Monday, November 22, 2004

Welcome to the O.C., Bitch!

Everyone has been like, "Worker #3116, you're so savvy about American pop culture, when are you going to weigh in on the hit T.V. series The O.C.?"

Now, bitches.

Having seen the first two episodes, I can now make an educated judgment of this show. First of all, everyone has been saying that it is this generation's 90210, but obviously this is incorrect. It is this generation's Fresh Prince of Bel Air, and apparently this generation prefers melodrama to hilarious situation comedy. Beyond that, it trades loosely in adolescent cliches, most notably episode 2's clear nod to Rebel Without a Cause in the set-up of Troublemaker living in abandoned house shown to him by emotionally needy social outcast, along with beautiful girl who secretly abandons socially celebrated but morally and attitudinally maladjusted boyfriend to hang out with dangerous and mysterious new-to-the-neighborhood Troublemaker. Beyond this, of course, is the lovable Orphan Annie storyline that under-girds the show's basic structure, although it is too early for me to know whether or not the mother will return to lay claim to Benjamin's good (but totally unbelievable) fortune. I would like to point out that in typical "Hollywood" fashion, the role of Seth is one of the most enjoyable and least convincing aspects of the show. It is, of course, impossible to believe that someone who looked like that and had such a sharp sense of humor, and who liked to skateboard, would be so unpopular. Nevertheless, I am looking forward to watching Seth's social skills develop now that he has such a great new best friend. And actually, even less believable than Seth's unpopularity is that he and Benjamin would ever become friends. Ever. Your bubble is now bust.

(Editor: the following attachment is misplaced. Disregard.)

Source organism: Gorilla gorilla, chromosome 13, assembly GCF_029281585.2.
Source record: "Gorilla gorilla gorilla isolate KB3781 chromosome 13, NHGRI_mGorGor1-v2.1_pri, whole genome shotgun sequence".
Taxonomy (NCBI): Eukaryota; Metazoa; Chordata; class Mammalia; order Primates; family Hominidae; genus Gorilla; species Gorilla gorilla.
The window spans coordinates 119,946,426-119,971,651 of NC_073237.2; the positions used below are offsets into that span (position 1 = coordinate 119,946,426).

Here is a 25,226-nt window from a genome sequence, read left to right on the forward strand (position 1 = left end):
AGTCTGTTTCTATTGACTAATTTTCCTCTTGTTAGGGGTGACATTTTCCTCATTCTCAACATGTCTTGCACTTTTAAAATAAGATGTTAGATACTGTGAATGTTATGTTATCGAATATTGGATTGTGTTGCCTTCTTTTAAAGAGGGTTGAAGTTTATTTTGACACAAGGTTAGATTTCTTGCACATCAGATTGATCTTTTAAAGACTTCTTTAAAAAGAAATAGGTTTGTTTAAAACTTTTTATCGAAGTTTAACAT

Here are my two favorite plot-lines of the first two episodes of The O.C. reduced to their basic premises:

"Hello poor teenager who has a history of criminal activity. Come stay at my house."
"Hello old boyfriend. Here is $100,000. Do you need more?"

All of this, of course, only makes me more convinced that the time is right for my televised melodrama, The A.C., a teen soap that takes place in Atlantic City, involving a kid from a troubled household who moves into an even more troubled household.



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